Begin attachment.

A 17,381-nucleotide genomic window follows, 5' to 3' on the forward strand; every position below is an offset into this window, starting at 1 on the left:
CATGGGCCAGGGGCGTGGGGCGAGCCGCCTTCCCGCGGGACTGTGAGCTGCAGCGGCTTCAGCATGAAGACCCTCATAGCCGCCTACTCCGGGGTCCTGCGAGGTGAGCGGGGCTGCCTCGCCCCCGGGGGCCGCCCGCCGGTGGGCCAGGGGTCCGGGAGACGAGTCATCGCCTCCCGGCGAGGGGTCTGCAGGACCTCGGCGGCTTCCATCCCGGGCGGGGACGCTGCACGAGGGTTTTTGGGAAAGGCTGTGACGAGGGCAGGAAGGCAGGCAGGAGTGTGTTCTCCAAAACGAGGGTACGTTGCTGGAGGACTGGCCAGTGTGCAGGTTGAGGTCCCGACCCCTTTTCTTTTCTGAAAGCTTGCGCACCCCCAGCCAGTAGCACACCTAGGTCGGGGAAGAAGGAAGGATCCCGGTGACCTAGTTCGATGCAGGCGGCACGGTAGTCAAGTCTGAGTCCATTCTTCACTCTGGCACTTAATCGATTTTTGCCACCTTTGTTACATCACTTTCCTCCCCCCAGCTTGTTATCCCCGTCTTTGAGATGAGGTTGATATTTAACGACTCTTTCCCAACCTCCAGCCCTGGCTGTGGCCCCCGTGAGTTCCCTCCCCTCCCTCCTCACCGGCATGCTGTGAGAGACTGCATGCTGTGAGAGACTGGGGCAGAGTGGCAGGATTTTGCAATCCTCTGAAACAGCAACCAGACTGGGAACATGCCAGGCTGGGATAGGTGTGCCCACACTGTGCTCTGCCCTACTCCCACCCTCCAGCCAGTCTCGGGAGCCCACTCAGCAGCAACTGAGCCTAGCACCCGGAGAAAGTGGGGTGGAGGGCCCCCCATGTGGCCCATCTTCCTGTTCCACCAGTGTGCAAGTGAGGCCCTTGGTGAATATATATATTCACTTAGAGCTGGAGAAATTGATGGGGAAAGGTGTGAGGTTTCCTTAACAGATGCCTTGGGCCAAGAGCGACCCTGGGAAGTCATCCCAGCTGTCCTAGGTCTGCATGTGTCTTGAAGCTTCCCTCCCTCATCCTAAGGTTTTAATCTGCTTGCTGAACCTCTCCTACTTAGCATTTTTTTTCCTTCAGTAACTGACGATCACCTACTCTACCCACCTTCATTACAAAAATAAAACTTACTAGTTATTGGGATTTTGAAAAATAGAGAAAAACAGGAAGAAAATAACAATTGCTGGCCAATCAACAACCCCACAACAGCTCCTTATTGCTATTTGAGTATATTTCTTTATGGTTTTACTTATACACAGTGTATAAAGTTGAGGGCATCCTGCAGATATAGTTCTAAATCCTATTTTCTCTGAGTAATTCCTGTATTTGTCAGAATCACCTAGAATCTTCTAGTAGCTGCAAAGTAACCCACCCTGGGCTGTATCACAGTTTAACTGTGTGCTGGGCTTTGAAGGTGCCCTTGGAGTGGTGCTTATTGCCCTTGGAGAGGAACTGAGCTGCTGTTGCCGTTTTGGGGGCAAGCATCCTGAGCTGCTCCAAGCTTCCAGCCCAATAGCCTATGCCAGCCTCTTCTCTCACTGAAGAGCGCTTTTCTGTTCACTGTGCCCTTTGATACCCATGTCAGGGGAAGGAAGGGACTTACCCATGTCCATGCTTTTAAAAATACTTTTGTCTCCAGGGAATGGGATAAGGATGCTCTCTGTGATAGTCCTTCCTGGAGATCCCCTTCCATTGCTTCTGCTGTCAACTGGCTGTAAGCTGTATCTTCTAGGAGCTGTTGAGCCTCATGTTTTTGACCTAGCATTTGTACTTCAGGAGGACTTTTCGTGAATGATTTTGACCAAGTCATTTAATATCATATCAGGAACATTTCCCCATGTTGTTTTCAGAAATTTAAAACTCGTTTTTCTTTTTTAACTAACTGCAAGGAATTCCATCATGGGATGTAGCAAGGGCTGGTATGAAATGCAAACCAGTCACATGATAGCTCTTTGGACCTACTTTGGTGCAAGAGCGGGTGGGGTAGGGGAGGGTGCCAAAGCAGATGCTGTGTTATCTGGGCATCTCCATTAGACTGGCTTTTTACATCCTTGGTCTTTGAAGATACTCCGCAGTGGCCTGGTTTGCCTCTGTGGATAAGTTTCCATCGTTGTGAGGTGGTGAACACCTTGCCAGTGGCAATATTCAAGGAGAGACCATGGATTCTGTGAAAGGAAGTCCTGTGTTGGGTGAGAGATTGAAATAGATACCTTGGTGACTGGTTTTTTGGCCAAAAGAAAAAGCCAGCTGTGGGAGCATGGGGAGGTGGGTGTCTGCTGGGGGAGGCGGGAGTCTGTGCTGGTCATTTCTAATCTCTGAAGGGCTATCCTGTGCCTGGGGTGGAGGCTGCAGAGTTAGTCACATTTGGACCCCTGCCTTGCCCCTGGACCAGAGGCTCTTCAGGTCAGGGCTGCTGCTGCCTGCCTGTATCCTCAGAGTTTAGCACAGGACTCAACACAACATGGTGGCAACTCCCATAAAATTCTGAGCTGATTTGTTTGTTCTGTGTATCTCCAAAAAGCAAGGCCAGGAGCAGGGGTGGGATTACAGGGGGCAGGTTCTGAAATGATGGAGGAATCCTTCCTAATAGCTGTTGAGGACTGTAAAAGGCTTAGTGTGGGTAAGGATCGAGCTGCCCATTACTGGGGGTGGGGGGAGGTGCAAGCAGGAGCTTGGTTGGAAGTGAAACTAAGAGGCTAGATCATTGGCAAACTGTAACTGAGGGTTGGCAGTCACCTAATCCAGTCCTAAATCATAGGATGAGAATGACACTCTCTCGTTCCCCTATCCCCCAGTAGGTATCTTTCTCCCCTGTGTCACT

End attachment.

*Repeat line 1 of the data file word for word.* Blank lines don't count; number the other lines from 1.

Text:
A 17,381-nucleotide genomic window follows, 5' to 3' on the forward strand; every position below is an offset into this window, starting at 1 on the left: